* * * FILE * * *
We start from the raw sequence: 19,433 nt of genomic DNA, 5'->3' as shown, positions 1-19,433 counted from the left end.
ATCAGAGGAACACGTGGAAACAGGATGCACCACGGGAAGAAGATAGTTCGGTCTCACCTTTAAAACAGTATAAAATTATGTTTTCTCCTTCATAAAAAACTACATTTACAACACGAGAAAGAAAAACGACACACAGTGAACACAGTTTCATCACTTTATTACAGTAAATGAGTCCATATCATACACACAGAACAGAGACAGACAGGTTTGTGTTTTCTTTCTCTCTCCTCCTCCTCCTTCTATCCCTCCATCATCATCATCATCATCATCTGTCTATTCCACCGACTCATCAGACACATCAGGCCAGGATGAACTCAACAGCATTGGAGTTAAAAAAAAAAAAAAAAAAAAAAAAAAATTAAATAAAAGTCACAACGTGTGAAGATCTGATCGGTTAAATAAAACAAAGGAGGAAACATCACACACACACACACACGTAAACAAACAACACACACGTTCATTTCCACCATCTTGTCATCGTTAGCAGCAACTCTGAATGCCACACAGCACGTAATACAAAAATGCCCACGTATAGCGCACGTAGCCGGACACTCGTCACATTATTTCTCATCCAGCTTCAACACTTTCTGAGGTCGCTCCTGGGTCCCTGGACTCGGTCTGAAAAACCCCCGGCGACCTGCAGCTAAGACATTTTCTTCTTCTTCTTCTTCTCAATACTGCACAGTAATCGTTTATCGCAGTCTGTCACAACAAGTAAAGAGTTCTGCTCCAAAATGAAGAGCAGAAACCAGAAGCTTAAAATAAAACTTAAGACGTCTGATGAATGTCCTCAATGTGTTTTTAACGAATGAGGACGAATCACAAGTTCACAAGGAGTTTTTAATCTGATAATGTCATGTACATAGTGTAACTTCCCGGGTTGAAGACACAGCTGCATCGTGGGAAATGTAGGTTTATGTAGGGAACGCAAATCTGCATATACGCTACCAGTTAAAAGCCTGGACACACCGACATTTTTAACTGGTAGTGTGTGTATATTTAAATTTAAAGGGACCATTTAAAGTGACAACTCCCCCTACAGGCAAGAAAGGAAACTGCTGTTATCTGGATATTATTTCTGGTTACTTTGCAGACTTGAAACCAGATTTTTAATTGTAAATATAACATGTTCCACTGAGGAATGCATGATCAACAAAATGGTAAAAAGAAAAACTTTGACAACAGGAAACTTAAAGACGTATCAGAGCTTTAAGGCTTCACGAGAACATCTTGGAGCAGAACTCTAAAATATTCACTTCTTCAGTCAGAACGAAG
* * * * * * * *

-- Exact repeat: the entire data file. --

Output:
We start from the raw sequence: 19,433 nt of genomic DNA, 5'->3' as shown, positions 1-19,433 counted from the left end.
ATCAGAGGAACACGTGGAAACAGGATGCACCACGGGAAGAAGATAGTTCGGTCTCACCTTTAAAACAGTATAAAATTATGTTTTCTCCTTCATAAAAAACTACATTTACAACACGAGAAAGAAAAACGACACACAGTGAACACAGTTTCATCACTTTATTACAGTAAATGAGTCCATATCATACACACAGAACAGAGACAGACAGGTTTGTGTTTTCTTTCTCTCTCCTCCTCCTCCTTCTATCCCTCCATCATCATCATCATCATCATCTGTCTATTCCACCGACTCATCAGACACATCAGGCCAGGATGAACTCAACAGCATTGGAGTTAAAAAAAAAAAAAAAAAAAAAAAAAAATTAAATAAAAGTCACAACGTGTGAAGATCTGATCGGTTAAATAAAACAAAGGAGGAAACATCACACACACACACACACGTAAACAAACAACACACACGTTCATTTCCACCATCTTGTCATCGTTAGCAGCAACTCTGAATGCCACACAGCACGTAATACAAAAATGCCCACGTATAGCGCACGTAGCCGGACACTCGTCACATTATTTCTCATCCAGCTTCAACACTTTCTGAGGTCGCTCCTGGGTCCCTGGACTCGGTCTGAAAAACCCCCGGCGACCTGCAGCTAAGACATTTTCTTCTTCTTCTTCTTCTCAATACTGCACAGTAATCGTTTATCGCAGTCTGTCACAACAAGTAAAGAGTTCTGCTCCAAAATGAAGAGCAGAAACCAGAAGCTTAAAATAAAACTTAAGACGTCTGATGAATGTCCTCAATGTGTTTTTAACGAATGAGGACGAATCACAAGTTCACAAGGAGTTTTTAATCTGATAATGTCATGTACATAGTGTAACTTCCCGGGTTGAAGACACAGCTGCATCGTGGGAAATGTAGGTTTATGTAGGGAACGCAAATCTGCATATACGCTACCAGTTAAAAGCCTGGACACACCGACATTTTTAACTGGTAGTGTGTGTATATTTAAATTTAAAGGGACCATTTAAAGTGACAACTCCCCCTACAGGCAAGAAAGGAAACTGCTGTTATCTGGATATTATTTCTGGTTACTTTGCAGACTTGAAACCAGATTTTTAATTGTAAATATAACATGTTCCACTGAGGAATGCATGATCAACAAAATGGTAAAAAGAAAAACTTTGACAACAGGAAACTTAAAGACGTATCAGAGCTTTAAGGCTTCACGAGAACATCTTGGAGCAGAACTCTAAAATATTCACTTCTTCAGTCAGAACGAAG